A new, definitive translation of Tolstoy's early autobiographical trilogy
Leo Tolstoy began his trilogy, "Childhood; Boyhood; Youth," in his early twenties. Although he would in his old age famously dismiss it as an 'awkward mixture of fact and fiction', generations of readers have not agreed, finding the novel to be a charming and insightful portrait of inner growth against the background of a world limned with extraordinary clarity, grace and color. Evident too in its brilliant account of a young person's emerging awareness of the world and of his place within it are many of the stances, techniques and themes that would come to full flower in the immortal"War and Peace"and"Anna Karenina," and in the other great works of Tolstoy's maturity. Prizewinning translatorJudson Rosengrant has stunningly realized Tolstoy's voice in English prose to make this new Penguin Classics edition of"Childhood; Boyhood; Youth"the "definitive translation. . . in this generation" (Janet Fitch).
For more than seventy years, Penguin has been the leading publisher of classic literature in the English-speaking world. With more than 1,700 titles, Penguin Classics represents a global bookshelf of the best works throughout history and across genres and disciplines. Readers trust the series to provide authoritative texts enhanced by introductions and notes by distinguished scholars and contemporary authors, as well as up-to-date translations by award-winning translators.
About the Author
Leo Tolstoywas born in 1828 at Yasnaya Polyana, in the Tula province, and educated privately. He studied Oriental languages and law at the University of Kazan, then led a life of pleasure until 1851 when he joined an artillery regiment in the Caucasus. He took part in the Crimean War and after the defense of Sebastopol he wrote"The Sebastopol Sketches"(1855-56), which established his reputation. After a period in St Petersburg and abroad, he married Sofya Andreyevna Behrs in 1862. The next fifteen years was a period of great happiness; they had thirteen children, and Tolstoy managed his vast estates in the"Volga Steppes," continued his educational projects, cared for his peasants and wrote"War and Peace"(1869) and"Anna Karenina"(1877)."A Confession"(1879-82) marked a spiritual crisis in his life, and in 1901 he was excommunicated by the Russian Holy Synod. He died in 1910, in the course of a dramatic flight from home, at the small railway station of Astapovo.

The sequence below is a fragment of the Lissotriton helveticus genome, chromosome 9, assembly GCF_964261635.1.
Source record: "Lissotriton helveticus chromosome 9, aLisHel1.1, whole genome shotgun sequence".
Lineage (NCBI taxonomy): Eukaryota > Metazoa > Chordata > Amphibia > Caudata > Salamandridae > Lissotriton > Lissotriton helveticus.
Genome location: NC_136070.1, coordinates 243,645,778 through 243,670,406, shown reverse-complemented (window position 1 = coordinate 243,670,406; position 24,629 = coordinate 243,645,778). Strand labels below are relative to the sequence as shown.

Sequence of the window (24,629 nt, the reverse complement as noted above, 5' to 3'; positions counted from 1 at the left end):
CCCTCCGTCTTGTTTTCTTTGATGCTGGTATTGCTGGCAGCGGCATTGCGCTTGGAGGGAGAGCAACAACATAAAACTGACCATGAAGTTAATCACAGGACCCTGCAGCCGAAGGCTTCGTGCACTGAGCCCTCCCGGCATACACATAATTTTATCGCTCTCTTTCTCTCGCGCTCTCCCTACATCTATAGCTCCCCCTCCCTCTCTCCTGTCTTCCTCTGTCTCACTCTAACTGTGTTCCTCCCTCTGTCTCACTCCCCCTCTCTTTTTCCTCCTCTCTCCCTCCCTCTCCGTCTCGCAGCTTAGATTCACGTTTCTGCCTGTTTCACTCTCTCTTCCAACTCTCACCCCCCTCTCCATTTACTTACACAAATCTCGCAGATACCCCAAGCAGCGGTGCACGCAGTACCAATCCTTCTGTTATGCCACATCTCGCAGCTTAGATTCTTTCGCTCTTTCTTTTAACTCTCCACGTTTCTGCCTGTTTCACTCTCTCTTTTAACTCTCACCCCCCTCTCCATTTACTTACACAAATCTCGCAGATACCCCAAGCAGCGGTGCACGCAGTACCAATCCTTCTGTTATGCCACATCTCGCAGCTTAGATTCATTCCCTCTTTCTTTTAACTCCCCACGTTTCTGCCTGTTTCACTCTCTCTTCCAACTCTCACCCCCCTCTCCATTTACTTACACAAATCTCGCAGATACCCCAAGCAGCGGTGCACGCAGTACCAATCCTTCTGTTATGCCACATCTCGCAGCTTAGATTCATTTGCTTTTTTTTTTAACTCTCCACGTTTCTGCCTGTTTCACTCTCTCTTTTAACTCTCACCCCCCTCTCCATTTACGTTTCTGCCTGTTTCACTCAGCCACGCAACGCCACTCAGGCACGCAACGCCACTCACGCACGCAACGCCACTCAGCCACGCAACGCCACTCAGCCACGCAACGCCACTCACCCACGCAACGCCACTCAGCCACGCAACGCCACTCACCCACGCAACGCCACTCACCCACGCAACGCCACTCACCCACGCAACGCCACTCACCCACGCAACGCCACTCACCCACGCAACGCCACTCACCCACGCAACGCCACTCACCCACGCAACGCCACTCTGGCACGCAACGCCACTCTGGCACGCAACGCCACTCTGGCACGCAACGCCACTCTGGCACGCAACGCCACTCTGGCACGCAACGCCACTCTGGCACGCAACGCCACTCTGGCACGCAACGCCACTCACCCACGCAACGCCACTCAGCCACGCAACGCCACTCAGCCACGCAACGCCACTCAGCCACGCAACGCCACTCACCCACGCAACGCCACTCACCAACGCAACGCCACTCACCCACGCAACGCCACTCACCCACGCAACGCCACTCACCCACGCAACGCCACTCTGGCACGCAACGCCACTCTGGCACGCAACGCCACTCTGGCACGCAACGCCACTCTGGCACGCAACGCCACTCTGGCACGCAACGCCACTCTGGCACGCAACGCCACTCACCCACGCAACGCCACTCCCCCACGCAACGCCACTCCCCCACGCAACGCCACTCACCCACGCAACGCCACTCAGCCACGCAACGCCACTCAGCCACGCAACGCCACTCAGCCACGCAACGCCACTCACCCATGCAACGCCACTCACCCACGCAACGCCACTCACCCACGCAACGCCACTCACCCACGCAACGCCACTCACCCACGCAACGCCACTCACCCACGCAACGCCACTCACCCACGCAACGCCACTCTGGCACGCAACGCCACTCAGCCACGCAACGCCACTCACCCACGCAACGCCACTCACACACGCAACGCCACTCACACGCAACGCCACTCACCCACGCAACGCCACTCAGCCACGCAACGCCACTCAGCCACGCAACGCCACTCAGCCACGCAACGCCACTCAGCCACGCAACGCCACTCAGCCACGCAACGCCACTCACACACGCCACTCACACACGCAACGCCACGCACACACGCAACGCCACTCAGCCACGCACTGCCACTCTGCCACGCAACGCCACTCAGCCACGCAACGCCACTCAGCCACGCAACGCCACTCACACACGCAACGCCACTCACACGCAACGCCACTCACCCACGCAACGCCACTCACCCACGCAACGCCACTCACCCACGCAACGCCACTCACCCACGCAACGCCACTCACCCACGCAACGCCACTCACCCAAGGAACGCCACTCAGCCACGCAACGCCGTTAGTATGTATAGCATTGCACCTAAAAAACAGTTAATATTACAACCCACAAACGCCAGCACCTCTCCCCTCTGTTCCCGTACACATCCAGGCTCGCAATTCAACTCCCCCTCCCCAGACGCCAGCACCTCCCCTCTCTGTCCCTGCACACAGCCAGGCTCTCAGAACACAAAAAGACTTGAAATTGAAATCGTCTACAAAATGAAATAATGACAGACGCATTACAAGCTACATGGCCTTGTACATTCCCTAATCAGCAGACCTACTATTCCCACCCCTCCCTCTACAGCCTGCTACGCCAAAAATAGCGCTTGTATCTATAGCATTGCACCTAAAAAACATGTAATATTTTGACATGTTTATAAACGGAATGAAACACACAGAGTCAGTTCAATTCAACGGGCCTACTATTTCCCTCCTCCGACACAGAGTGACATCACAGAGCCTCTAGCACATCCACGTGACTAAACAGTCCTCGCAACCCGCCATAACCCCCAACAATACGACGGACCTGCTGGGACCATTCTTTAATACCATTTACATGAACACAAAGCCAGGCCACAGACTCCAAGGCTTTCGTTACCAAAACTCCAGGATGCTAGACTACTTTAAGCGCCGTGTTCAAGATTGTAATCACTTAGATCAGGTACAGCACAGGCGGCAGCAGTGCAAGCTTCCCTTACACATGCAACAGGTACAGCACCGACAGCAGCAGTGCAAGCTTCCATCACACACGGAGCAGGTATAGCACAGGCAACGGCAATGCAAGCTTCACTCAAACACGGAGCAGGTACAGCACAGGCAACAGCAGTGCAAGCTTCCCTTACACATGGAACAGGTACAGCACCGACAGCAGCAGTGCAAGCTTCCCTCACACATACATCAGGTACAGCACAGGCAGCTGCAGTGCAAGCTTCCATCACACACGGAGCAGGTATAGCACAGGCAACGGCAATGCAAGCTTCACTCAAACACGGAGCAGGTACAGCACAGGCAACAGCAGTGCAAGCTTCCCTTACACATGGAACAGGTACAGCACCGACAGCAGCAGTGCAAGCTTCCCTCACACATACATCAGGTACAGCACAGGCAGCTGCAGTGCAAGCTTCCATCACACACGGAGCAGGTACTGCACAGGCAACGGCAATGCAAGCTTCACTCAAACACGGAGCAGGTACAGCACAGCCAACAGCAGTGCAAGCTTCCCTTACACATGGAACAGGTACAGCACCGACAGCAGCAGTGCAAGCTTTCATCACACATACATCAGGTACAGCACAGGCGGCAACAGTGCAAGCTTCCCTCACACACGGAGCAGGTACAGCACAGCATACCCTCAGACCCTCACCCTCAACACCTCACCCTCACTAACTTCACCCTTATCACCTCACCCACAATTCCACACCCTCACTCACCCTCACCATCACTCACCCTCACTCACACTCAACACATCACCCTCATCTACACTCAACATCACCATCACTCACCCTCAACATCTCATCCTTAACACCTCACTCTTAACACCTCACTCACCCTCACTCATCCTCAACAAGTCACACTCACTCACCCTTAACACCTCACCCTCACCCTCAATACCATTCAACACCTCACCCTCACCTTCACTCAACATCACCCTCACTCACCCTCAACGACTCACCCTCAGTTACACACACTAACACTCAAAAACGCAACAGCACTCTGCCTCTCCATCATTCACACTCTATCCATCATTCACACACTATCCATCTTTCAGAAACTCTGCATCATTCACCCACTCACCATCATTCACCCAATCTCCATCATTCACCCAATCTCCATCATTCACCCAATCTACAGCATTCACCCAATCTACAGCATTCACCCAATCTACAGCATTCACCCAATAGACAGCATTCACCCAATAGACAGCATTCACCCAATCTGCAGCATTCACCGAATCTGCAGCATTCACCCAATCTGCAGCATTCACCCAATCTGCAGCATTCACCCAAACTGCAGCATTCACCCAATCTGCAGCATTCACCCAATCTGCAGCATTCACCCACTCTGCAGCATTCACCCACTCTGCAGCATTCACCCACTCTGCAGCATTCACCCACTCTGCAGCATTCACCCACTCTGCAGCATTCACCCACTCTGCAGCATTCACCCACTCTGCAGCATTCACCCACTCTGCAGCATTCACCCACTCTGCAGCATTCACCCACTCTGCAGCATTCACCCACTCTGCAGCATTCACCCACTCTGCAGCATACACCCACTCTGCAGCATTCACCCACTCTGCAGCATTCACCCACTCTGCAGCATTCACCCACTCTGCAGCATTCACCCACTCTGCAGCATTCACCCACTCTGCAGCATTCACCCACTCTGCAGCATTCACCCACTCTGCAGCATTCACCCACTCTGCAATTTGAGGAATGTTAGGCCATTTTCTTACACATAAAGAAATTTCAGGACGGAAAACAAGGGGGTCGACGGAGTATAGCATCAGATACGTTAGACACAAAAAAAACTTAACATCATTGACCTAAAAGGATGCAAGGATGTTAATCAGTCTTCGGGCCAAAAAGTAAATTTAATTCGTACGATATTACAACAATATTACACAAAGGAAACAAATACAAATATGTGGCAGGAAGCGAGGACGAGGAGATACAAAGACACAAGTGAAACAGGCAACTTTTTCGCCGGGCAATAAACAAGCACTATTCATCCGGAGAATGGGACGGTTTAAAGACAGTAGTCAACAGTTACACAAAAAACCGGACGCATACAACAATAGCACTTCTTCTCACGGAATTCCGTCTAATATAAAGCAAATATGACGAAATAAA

Judson Rosengranthas translated and edited a wide range of Russian literature and historiography, including works by Olesha, Lydia Ginzburg, Iskander, Limonov and Radzinsky. He has taught Russian language, literature and culture at the University of Southern California, Indiana University and Reed College in the United States, and translation theory and practice at St Petersburg State University in Russia."
“[T]he definitive translation of Childhood, Boyhood, Youth in this generation.”
“Tolstoy’s first published work, Childhood, is unquestionably one of his most engaging and profound narratives, and he followed it in short order with the other two parts of the trilogy. We have several competent English translations, but none of them comes close to matching Judson Rosengrant’s in capturing the young writer’s astonishing precision, stylistic variety, and range of moods. The translation is arresting as both art and scholarship. The introduction breaks new critical ground in presenting Tolstoy’s language and thought. The deft, unpretentious annotations are the most thorough in any English-language edition. I cannot think of a better place to start for new readers of Tolstoy, or a more insightful, enjoyable refresher for experienced Tolstoyans.
—William Mills Todd III, Harry Tuchman Levin Professor of Literature, Harvard College
“Leo Tolstoy began as a verbal artist with the experience of being inside a family. For all the later distractions of war, peace, infidelity, and even the severities of seeking God, he never left that site. This superb new translation of the early trilogy, intelligently introduced, is a miracle of persuasive storytelling about the trials of growing up—and an indispensable workshop for orienting among Tolstoy’s subsequent worlds and worldviews.”
—Caryl Emerson, A. Watson Armour III University Professor of Slavic Languages and Literatures, Princeton University
“Judson Rosengrant's stunning new translation of L. Tolstoy's first literary masterpiece reveals the Russian novelist's talent in all its startling and visionary originality. Rosengrant renders the young Tolstoy's complex syntactical architecture, his poetic riffs, and his unconventional yoking of adjectives and nouns with an erudite fidelity and stylistic elegance that make all other translations of this work appear plodding and pedantic by comparison. Rosengrant's Childhood, Boyhood, Youth is an example of the art of translation at its finest, combining critical acumen, a specialist's understanding of Tolstoy's art, and a profound sympathy with the original's subtle narrative 'moods,' shifting melodies of language, and deployment of stylistic registers. Thanks to Rosengrant's passionate respect for the integrity of the text and the power of the precisely chosen word to illuminate experience, Tolstoy has found an English voice worthy of his own.”
—Lena M Lencek, Professor of Russian and Humanities, Reed College